U.S. Supreme Court Justice Antonin Scalia had strong opinions about whether foreign or international law had any relevance for the Supreme Court. In a speech at George Mason University School of law he lamented the fact that some of his fellow judges were looking to foreign laws as they weighed their own decisions. In that particular speech he said foreign laws can “never, never be relevant to the meaning of the U.S. Constitution.” He sparred frequently with Justice Stephen G. Breyer on this issue.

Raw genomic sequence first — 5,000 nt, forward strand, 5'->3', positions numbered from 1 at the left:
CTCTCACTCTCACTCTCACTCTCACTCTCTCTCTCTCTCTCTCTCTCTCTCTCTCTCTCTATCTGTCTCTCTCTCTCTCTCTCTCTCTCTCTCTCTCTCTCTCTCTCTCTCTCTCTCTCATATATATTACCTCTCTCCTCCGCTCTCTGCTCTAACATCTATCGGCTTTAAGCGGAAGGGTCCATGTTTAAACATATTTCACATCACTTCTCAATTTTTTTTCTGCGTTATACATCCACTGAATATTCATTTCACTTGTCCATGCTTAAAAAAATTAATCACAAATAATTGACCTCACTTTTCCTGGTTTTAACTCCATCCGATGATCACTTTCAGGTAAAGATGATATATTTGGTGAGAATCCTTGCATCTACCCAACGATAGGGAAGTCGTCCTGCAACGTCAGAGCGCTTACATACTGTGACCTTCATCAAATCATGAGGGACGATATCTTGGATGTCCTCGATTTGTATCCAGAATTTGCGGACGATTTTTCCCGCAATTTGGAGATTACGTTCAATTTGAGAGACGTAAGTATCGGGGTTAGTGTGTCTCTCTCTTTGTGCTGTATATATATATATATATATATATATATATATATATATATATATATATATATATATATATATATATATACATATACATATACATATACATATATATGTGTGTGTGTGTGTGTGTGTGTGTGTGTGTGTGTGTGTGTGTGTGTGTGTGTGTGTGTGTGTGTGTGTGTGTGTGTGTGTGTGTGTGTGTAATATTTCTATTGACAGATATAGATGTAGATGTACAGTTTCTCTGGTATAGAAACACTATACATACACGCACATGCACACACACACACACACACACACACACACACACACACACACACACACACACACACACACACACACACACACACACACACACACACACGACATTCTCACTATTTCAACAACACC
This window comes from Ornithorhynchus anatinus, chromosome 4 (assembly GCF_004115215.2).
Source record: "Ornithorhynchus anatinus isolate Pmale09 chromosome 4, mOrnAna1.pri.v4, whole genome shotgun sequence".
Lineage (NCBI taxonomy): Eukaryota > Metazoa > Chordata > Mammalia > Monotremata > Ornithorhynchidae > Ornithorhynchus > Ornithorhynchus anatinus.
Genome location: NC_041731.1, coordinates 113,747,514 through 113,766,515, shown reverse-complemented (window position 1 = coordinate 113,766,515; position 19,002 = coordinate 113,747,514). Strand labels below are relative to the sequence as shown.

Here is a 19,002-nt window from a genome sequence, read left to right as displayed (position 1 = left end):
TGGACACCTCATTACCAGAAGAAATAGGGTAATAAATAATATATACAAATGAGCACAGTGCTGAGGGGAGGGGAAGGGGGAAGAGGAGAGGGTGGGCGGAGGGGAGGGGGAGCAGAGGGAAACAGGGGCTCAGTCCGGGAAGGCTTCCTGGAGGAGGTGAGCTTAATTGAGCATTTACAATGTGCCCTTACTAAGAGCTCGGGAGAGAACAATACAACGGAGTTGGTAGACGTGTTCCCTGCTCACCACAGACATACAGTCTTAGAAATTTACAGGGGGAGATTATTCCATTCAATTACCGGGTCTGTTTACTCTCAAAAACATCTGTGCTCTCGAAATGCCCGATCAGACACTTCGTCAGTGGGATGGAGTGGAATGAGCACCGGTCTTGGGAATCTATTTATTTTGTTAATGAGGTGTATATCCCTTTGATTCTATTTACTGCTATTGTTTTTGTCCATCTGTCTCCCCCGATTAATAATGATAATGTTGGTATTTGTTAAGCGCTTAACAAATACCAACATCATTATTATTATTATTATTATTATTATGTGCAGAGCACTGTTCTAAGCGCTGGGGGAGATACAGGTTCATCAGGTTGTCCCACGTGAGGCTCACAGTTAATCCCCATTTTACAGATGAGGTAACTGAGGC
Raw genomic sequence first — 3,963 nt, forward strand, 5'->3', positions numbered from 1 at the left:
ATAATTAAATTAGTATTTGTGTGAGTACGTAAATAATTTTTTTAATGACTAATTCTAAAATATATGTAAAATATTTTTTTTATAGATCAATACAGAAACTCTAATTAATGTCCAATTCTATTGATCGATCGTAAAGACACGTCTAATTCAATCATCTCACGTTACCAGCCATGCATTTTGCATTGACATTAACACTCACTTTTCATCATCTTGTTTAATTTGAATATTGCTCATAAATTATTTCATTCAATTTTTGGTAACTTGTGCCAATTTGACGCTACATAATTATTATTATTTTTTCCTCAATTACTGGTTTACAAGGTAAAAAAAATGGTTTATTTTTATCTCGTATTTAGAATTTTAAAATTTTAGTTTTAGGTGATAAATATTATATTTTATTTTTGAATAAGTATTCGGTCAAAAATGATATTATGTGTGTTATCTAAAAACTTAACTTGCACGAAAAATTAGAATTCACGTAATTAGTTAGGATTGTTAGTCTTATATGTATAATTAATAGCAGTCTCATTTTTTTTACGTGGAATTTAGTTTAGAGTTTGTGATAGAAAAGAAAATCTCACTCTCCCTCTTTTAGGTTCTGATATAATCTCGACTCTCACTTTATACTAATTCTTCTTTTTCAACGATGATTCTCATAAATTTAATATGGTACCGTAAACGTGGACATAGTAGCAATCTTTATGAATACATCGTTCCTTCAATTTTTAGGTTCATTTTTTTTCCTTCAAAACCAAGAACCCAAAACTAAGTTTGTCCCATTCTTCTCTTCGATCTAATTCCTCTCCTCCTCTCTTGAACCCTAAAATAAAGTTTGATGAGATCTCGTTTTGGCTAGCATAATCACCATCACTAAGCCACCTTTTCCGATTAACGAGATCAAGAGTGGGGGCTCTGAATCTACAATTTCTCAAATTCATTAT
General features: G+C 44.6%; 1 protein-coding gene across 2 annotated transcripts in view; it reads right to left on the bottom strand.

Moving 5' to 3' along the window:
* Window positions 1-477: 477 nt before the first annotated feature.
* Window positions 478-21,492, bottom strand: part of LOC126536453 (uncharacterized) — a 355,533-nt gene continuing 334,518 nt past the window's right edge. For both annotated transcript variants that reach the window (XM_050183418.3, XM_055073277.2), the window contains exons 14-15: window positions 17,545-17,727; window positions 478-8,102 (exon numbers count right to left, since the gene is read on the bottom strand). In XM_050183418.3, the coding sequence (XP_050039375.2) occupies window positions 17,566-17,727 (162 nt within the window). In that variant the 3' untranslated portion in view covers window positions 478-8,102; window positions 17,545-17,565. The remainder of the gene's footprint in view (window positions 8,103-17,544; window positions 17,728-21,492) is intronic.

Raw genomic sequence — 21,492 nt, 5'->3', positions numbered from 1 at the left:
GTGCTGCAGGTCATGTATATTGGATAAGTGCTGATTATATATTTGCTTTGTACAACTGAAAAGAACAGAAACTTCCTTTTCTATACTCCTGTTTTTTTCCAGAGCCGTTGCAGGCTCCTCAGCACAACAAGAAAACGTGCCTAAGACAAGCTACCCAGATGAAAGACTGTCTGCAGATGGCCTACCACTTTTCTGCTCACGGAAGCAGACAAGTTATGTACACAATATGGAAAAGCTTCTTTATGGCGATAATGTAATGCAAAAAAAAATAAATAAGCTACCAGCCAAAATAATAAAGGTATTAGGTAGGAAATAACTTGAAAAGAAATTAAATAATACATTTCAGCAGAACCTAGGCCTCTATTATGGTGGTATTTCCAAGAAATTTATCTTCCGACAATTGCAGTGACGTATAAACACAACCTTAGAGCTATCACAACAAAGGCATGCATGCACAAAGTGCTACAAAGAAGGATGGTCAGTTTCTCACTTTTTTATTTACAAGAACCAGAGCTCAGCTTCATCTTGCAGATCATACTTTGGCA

We talk about Scalia’s views of international law and international treaties with Duncan Hollis, associate dean for academic affairs and professor of law at Temple University School of Law.
Guest: Duncan Hollis is an associate dean for academic affairs and professor of law at Temple University School of Law.